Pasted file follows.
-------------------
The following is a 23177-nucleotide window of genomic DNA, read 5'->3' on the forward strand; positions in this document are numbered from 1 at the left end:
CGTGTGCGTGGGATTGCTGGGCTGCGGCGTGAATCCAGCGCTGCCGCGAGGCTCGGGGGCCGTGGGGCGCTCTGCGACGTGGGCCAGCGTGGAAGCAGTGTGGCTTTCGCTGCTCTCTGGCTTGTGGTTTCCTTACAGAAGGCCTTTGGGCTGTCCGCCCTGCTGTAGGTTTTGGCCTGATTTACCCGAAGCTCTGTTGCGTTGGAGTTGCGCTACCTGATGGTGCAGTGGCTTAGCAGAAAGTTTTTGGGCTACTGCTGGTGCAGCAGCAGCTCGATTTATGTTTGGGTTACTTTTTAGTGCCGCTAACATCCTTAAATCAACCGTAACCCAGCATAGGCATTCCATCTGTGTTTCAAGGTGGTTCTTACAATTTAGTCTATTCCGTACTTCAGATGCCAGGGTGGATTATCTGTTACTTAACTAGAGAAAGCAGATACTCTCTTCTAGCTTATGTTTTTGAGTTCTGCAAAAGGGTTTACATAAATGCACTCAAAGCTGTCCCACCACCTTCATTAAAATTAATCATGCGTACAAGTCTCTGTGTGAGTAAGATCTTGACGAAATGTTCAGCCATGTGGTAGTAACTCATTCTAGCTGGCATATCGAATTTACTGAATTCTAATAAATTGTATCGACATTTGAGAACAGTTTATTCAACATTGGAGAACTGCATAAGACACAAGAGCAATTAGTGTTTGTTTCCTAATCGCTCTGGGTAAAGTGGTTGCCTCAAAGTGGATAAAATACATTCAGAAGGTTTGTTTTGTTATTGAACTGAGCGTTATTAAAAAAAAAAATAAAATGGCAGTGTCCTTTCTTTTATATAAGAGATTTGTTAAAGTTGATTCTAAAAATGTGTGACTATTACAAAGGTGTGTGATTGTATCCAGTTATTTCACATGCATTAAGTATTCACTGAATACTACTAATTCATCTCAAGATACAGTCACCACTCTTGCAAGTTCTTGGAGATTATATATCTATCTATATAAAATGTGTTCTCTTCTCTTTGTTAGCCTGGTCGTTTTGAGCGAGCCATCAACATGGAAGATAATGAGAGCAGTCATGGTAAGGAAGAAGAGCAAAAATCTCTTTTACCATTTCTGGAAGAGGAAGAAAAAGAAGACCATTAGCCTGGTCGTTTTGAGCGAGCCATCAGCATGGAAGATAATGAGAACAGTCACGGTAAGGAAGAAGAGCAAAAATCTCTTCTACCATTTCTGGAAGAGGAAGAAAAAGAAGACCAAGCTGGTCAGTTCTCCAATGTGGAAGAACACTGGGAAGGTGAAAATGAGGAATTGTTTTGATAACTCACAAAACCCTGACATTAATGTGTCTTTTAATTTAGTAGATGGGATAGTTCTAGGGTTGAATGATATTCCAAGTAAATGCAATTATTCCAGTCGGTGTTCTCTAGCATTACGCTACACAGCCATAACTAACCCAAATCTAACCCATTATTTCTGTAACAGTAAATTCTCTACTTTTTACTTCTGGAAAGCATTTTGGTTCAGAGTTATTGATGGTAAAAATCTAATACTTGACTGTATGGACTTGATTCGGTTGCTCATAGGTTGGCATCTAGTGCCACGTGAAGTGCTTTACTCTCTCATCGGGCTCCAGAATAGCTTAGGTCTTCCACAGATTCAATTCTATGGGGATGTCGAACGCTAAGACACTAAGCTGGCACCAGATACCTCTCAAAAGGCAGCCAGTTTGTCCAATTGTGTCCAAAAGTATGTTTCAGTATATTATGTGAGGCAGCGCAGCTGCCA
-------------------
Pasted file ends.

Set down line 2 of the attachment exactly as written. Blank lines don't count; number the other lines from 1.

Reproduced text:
CGTGTGCGTGGGATTGCTGGGCTGCGGCGTGAATCCAGCGCTGCCGCGAGGCTCGGGGGCCGTGGGGCGCTCTGCGACGTGGGCCAGCGTGGAAGCAGTGTGGCTTTCGCTGCTCTCTGGCTTGTGGTTTCCTTACAGAAGGCCTTTGGGCTGTCCGCCCTGCTGTAGGTTTTGGCCTGATTTACCCGAAGCTCTGTTGCGTTGGAGTTGCGCTACCTGATGGTGCAGTGGCTTAGCAGAAAGTTTTTGGGCTACTGCTGGTGCAGCAGCAGCTCGATTTATGTTTGGGTTACTTTTTAGTGCCGCTAACATCCTTAAATCAACCGTAACCCAGCATAGGCATTCCATCTGTGTTTCAAGGTGGTTCTTACAATTTAGTCTATTCCGTACTTCAGATGCCAGGGTGGATTATCTGTTACTTAACTAGAGAAAGCAGATACTCTCTTCTAGCTTATGTTTTTGAGTTCTGCAAAAGGGTTTACATAAATGCACTCAAAGCTGTCCCACCACCTTCATTAAAATTAATCATGCGTACAAGTCTCTGTGTGAGTAAGATCTTGACGAAATGTTCAGCCATGTGGTAGTAACTCATTCTAGCTGGCATATCGAATTTACTGAATTCTAATAAATTGTATCGACATTTGAGAACAGTTTATTCAACATTGGAGAACTGCATAAGACACAAGAGCAATTAGTGTTTGTTTCCTAATCGCTCTGGGTAAAGTGGTTGCCTCAAAGTGGATAAAATACATTCAGAAGGTTTGTTTTGTTATTGAACTGAGCGTTATTAAAAAAAAAAATAAAATGGCAGTGTCCTTTCTTTTATATAAGAGATTTGTTAAAGTTGATTCTAAAAATGTGTGACTATTACAAAGGTGTGTGATTGTATCCAGTTATTTCACATGCATTAAGTATTCACTGAATACTACTAATTCATCTCAAGATACAGTCACCACTCTTGCAAGTTCTTGGAGATTATATATCTATCTATATAAAATGTGTTCTCTTCTCTTTGTTAGCCTGGTCGTTTTGAGCGAGCCATCAACATGGAAGATAATGAGAGCAGTCATGGTAAGGAAGAAGAGCAAAAATCTCTTTTACCATTTCTGGAAGAGGAAGAAAAAGAAGACCATTAGCCTGGTCGTTTTGAGCGAGCCATCAGCATGGAAGATAATGAGAACAGTCACGGTAAGGAAGAAGAGCAAAAATCTCTTCTACCATTTCTGGAAGAGGAAGAAAAAGAAGACCAAGCTGGTCAGTTCTCCAATGTGGAAGAACACTGGGAAGGTGAAAATGAGGAATTGTTTTGATAACTCACAAAACCCTGACATTAATGTGTCTTTTAATTTAGTAGATGGGATAGTTCTAGGGTTGAATGATATTCCAAGTAAATGCAATTATTCCAGTCGGTGTTCTCTAGCATTACGCTACACAGCCATAACTAACCCAAATCTAACCCATTATTTCTGTAACAGTAAATTCTCTACTTTTTACTTCTGGAAAGCATTTTGGTTCAGAGTTATTGATGGTAAAAATCTAATACTTGACTGTATGGACTTGATTCGGTTGCTCATAGGTTGGCATCTAGTGCCACGTGAAGTGCTTTACTCTCTCATCGGGCTCCAGAATAGCTTAGGTCTTCCACAGATTCAATTCTATGGGGATGTCGAACGCTAAGACACTAAGCTGGCACCAGATACCTCTCAAAAGGCAGCCAGTTTGTCCAATTGTGTCCAAAAGTATGTTTCAGTATATTATGTGAGGCAGCGCAGCTGCCA